Should Writing Be a Priority in Your Homeschool?

This post is part of a series sponsored by WriteShop.  I received compensation, but all thoughts, opinions, and ideas are my own.

Writing was one of my least favorite subjects in school. The main reason I didn't like it was the fact that it is subjective. I didn't understand this until I experienced writing under a number of different teachers and professors. Some teachers honed in on grammar and syntax while others were really focused on the story or the research that was being shared. Since writing is subjective, I know that providing my daughters time to develop this skill will be beneficial in the long run.

As a homeschooling parent of two daughters in the middle school grades, I knew I would emphasize the importance of writing to them earlier versus later. My daughters began their writing careers at the age of 3. Now, they couldn't "write", but they drew pictures and dictated their stories to me. By including writing into their lives early on, I believe it will reduce the struggle of transitioning to formal writing. Journaling continues to be an important aspect of our homeschool environment. Recently, we added WriteShop Printable Writing Collection to our homeschool writing curriculum arsenal for variety.

Why should writing be a priority in your homeschool?

Writing regularly solidifies grammar skills.

I don't always speak the same way that I write. What do I mean?  I can be lazy in my speech which means I might mix words up or use fragments. Although I still do these things, I don't as often because writing helps you to be a better speaker, and I know what is correct because of writing. Writing causes you to slow down and focus on the message that you are trying to share. When you write and expect someone else to be able to read and understand it, you make sure that all the right verbs and nouns, punctuation, and capitalization is there. Writing provides homeschooled students the opportunity to get hands-on grammar experience instead of having to learn through rote worksheets. I believe my daughters have a better grasp on grammar because writing has always been a part of their lives.

Writing fosters creativity.

My daughters love sharing stories, and WriteShop Book E has been amazing in helping them pull out stories that they didn't know that they had within them. When I first introduced writing to my daughters, it was informal. They would simply journal even when they focused on a specific topic like a particular animal. They were able to write about the topic from their viewpoint. Now that we are focusing on genres in writing, I have noticed that they are becoming more creative since they don't have to form the entire story, if any, from their real lives. They have learned the beauty of adding to their stories to make them more vibrant. Unlike their journal entries, they are excited to share their stories with us after they have typed up their final writing draft.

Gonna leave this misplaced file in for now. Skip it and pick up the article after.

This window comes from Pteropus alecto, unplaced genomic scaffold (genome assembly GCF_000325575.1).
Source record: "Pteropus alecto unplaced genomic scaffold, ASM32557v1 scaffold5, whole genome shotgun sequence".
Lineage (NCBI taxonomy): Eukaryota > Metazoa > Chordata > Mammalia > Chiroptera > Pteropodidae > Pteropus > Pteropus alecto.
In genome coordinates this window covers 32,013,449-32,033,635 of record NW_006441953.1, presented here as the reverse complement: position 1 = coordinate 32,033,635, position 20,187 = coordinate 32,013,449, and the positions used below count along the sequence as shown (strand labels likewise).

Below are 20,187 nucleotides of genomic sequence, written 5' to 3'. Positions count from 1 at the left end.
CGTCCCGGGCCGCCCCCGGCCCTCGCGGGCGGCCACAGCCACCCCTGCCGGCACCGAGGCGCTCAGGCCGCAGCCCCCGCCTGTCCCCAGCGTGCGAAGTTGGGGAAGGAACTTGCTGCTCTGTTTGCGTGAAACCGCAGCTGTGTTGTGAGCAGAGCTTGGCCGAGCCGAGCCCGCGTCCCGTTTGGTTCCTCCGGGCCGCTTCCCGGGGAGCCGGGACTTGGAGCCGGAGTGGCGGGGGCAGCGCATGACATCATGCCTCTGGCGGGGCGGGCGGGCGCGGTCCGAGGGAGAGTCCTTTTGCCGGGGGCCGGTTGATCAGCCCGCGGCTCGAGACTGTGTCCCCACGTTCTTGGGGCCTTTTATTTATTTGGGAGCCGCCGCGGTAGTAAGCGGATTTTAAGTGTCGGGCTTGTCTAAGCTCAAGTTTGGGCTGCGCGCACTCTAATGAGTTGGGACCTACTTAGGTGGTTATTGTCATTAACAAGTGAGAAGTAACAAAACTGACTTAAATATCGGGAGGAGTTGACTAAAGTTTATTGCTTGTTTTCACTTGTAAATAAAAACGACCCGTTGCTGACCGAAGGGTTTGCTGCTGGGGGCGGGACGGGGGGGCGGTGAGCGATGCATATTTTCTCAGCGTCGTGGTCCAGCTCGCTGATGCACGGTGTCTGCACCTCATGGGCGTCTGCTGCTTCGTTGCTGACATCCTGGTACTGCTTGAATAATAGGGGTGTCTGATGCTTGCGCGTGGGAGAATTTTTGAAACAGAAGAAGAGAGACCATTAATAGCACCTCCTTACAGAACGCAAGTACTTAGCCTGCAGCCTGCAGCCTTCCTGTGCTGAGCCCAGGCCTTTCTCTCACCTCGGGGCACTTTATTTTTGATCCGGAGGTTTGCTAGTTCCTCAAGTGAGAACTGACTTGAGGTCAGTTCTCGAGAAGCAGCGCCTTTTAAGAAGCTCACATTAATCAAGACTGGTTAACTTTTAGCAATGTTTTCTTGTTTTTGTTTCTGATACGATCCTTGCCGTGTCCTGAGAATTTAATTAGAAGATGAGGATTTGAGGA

My fourth grade daughter working on her fable with WriteShop Book E

My fourth grade daughter working on her fable with WriteShop Book E

Writing strengthens communication.

Children need time to process their thoughts just like adults. Writing makes room for this processing time because it is a form of communication that can't be interrupted from others unless they're writing in a loud environment. I became a better communicator once I started writing. When I write, there isn't fear about hurting someone's feelings or the worrying about if my perspective is wrong. Oftentimes my writing is just for me, and it is a way for me to process my thoughts about specific things. Once I have a clear understanding of my perspective, I am able to communicate better orally about the particular topic, thought, or idea. I've noticed that when my daughters are having a hard time with something, they often will take time to journal, too. Writing can also provide the opportunity to release negative thoughts and document memories that one wants to hold on to forever. 

Do you encourage writing in your homeschool?